Stroll through Stanley Park
Stanley Park in Vancouver is not your typical tame city park. Most of the 1,000-acre park is a protected rain forest with trees hundreds of years old. I walked through some of the park’s dense evergreen forest, where green moss clung to the tree bark and ferns stretched across the ground.
“It’s a picture-perfect postcard day,” said Patricia Thomson, executive director of Stanley Park Ecological Society. “Where we stand today is really a rare forest and something to guard for the future. It’s probably the most well-known city park in Canada.”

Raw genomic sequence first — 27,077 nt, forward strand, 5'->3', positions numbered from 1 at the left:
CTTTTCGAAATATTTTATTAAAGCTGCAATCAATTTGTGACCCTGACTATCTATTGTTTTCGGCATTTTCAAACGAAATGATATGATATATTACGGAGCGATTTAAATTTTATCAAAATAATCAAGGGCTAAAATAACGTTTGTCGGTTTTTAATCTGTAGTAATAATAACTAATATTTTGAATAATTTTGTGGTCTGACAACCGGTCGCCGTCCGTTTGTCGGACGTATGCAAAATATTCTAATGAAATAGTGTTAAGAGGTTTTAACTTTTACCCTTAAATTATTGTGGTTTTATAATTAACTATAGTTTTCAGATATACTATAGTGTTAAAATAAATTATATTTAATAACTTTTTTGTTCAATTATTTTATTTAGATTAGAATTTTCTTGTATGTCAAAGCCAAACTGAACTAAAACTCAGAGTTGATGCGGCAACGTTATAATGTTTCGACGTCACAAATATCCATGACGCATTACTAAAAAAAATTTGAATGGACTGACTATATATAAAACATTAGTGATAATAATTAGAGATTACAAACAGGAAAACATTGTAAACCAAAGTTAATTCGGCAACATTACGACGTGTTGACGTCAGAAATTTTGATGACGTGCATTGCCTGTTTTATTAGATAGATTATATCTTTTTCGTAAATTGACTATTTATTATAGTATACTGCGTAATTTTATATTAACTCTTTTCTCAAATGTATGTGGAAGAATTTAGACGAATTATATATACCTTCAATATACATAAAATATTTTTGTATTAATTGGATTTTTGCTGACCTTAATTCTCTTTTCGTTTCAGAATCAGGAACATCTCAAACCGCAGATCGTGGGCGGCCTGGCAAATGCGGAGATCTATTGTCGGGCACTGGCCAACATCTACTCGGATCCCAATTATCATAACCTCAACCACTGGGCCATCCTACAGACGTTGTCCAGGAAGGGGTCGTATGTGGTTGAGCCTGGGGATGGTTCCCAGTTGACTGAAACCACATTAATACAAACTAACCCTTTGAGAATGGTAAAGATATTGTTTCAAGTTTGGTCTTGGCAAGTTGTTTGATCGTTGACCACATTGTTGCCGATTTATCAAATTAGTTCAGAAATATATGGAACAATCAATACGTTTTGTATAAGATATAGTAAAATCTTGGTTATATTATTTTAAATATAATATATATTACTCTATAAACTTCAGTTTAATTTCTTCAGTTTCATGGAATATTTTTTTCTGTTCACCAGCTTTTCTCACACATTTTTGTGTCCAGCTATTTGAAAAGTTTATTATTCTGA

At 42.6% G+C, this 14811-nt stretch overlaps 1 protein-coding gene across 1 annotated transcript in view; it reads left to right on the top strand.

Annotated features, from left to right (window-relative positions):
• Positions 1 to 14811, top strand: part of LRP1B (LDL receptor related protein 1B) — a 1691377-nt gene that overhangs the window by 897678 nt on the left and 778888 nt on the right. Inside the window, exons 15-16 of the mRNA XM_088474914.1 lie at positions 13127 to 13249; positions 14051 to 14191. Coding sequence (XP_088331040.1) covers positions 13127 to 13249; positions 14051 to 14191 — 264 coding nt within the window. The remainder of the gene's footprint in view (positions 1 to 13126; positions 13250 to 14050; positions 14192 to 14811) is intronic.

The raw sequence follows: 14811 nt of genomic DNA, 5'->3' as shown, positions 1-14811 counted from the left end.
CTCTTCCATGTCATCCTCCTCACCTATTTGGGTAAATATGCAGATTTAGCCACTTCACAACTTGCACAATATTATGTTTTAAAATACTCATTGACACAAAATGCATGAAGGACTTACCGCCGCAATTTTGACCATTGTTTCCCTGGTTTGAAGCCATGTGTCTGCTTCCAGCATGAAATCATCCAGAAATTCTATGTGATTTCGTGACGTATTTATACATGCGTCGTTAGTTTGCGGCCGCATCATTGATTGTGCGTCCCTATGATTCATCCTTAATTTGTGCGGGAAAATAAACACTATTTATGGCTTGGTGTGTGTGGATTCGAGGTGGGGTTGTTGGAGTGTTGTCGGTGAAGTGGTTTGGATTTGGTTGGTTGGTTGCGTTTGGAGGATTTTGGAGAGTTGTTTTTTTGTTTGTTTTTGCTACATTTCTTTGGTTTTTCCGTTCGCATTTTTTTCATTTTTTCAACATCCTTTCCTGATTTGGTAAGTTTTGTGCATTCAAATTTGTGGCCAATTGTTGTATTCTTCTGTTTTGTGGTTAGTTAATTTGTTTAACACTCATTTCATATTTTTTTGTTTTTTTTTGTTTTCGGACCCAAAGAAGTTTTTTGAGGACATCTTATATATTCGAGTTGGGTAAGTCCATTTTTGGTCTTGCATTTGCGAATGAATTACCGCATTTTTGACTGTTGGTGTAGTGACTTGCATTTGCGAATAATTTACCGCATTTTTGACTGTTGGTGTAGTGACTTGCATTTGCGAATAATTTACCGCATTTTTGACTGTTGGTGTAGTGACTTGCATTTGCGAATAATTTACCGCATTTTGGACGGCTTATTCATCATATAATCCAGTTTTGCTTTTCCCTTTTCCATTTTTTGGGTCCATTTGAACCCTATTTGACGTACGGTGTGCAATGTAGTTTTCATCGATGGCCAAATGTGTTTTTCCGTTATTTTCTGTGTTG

City council officials created Stanley Park as its first resolution after Vancouver became an incorporated city in 1886. The park has retained its wild feel with thick hemlock and redwood trees everywhere.
Even during my short tour, I spotted two bald eagles, a raccoon and swans. Gardens also line the park’s walkways, with daffodils, hyacinths and many flowering trees.
Near Prospect Point’s beautiful view of the city and its mountain backdrop stand original totem poles from the First Nations, who used them as an artistic way to tell a story.
The solemn and mysterious totem poles at the park have interpretive displays below to explain the creatures carved into the wood. One mythical image often repeated in the First Nations’ artwork is the Thunderbird, who is remembered for feeding salmon to the native people when called upon. The snowy mountain peak he lived on, according to legend, is within eyesight of Stanley Park.